His most controversial opinion was that he was pretty positive on NSNA. For the sake of our relationship I'll put it down to nostalgia...
Man that is pretty controversial, I don’t know how anyone could have any shread of nostalgia for that turd of a movie.
I don’t think Connery was bad in it, but I don’t think he was particularly good either. He seemed to be sleep walking in the role, only occasionally bringing back some of that twinkle of the early days.
People tend to forget how popular Moore was as Bond, going from what my own Father tells me on this subject. There's also an element that if you grow up with a certain Bond, especially those who had the role for a relatively long time, you're likely going to be more favourable towards them.
DAD would be another one that comes to mind.
TND took heat for many years, and gets nods in recents times I see.
Well, I’m not sure about general impressions, but when we did that board ranking of the Craig era (and there were a good number who voted, nearly 175 members), a majority ranked SF in the upper half and a majority ranked QOS in the lower half. Maybe QOS is a bit more loved than it used to be and maybe there are a few fewer fans of SF, but this board at least generally feels the same about those two films as when they first came out. CR of course has always been loved on here, and SP perhaps experienced the strangest reversal possible, going from almost board-wide praise when it first came out to sudden widespread lack of enthusiasm after its release on home video. I suppose anything is possible, but as far as trying to project what the general sentiments of NTTD will be 10 years from now, we can only really look at how feelings in general have changed towards Craig’s first four films, which is not very much.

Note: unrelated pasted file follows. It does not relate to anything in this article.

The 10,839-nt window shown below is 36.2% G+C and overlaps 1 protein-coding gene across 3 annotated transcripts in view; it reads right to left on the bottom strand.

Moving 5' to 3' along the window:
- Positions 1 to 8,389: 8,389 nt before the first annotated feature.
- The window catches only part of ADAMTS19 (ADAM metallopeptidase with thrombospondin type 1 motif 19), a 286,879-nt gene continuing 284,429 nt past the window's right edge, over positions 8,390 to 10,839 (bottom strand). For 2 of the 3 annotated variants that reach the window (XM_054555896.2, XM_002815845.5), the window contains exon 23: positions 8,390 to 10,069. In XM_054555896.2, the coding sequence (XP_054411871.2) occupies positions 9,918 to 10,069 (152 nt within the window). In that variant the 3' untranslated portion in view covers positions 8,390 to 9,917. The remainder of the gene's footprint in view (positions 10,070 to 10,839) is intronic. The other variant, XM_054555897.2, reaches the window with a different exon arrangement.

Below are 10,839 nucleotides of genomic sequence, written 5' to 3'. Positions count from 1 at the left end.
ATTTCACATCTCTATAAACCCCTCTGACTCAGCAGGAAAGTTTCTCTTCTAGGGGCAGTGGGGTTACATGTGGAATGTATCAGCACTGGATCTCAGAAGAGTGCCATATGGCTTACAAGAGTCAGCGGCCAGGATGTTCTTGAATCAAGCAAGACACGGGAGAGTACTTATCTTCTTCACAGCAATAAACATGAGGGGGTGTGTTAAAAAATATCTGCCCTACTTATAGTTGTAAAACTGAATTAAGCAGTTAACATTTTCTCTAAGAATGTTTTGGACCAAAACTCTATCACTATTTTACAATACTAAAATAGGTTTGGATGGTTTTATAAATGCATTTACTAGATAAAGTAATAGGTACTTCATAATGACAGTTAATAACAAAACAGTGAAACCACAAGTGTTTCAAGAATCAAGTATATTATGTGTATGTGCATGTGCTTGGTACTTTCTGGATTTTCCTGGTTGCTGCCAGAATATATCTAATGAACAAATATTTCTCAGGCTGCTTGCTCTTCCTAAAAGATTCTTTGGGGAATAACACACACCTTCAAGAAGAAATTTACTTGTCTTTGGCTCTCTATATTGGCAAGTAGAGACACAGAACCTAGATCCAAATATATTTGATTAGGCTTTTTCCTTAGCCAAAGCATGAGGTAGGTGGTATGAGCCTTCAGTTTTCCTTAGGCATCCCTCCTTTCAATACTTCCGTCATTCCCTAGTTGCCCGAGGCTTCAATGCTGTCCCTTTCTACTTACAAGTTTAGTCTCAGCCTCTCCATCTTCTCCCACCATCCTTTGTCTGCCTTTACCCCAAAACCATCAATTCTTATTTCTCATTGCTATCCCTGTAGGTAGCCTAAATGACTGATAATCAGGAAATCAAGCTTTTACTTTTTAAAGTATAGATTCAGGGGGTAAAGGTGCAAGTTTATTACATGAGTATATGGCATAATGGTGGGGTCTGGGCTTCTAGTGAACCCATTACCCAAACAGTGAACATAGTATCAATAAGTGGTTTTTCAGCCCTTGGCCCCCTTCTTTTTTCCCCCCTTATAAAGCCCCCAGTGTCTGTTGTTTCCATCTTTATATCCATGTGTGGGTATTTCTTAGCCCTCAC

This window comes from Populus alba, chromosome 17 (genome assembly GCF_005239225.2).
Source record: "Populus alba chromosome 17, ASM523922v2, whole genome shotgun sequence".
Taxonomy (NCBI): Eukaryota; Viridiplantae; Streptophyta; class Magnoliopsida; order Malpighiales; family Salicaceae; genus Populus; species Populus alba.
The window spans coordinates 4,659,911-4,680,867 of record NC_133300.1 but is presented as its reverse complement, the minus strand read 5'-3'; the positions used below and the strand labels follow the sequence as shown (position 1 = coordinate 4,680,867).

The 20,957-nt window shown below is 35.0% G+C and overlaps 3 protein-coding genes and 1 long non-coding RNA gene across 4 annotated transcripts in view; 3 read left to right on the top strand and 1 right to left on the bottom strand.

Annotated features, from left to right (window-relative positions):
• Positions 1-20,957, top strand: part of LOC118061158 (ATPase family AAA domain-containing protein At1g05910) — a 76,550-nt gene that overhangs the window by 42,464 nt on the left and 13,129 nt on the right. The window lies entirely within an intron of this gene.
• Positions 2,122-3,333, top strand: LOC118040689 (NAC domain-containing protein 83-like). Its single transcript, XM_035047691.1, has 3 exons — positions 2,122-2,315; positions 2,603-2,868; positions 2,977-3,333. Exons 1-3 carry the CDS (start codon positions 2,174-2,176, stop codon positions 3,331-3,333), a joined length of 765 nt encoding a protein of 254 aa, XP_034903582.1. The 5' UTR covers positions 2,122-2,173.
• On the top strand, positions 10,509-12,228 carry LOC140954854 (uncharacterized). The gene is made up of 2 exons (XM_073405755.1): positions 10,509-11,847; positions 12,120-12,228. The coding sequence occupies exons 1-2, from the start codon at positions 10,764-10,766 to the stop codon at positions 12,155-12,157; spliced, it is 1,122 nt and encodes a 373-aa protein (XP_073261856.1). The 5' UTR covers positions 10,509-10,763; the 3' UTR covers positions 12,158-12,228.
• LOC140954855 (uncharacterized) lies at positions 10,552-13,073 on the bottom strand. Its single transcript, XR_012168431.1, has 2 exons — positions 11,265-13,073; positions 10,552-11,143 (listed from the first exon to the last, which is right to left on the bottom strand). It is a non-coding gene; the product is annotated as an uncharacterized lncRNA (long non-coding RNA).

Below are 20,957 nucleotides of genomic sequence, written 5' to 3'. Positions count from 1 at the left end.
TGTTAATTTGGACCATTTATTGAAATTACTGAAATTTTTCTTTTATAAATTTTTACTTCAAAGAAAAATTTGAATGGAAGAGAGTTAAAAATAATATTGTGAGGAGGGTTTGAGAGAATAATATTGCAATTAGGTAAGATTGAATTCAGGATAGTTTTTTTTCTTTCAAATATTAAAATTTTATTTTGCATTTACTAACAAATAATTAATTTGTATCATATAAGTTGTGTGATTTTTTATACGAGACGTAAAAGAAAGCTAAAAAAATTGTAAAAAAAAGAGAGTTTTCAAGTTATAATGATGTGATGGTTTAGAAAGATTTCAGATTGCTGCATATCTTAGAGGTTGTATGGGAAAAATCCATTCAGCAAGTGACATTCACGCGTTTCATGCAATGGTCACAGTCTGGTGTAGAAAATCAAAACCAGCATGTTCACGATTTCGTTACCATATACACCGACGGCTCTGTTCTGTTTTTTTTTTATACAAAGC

In terms of raw numbers I can imagine SF will broadly continue to be ranked in the upper half, while QOS will be middling/lower. I suppose it's more in the substance of what posters say about these two films that I got those impressions from.
That's interesting about SP. I always assumed it was divisive among in part because of the Blofeld/Bond knowing each other as children subplot (much like NTTD with its ending), but also because it has a lot of character problems in that regard.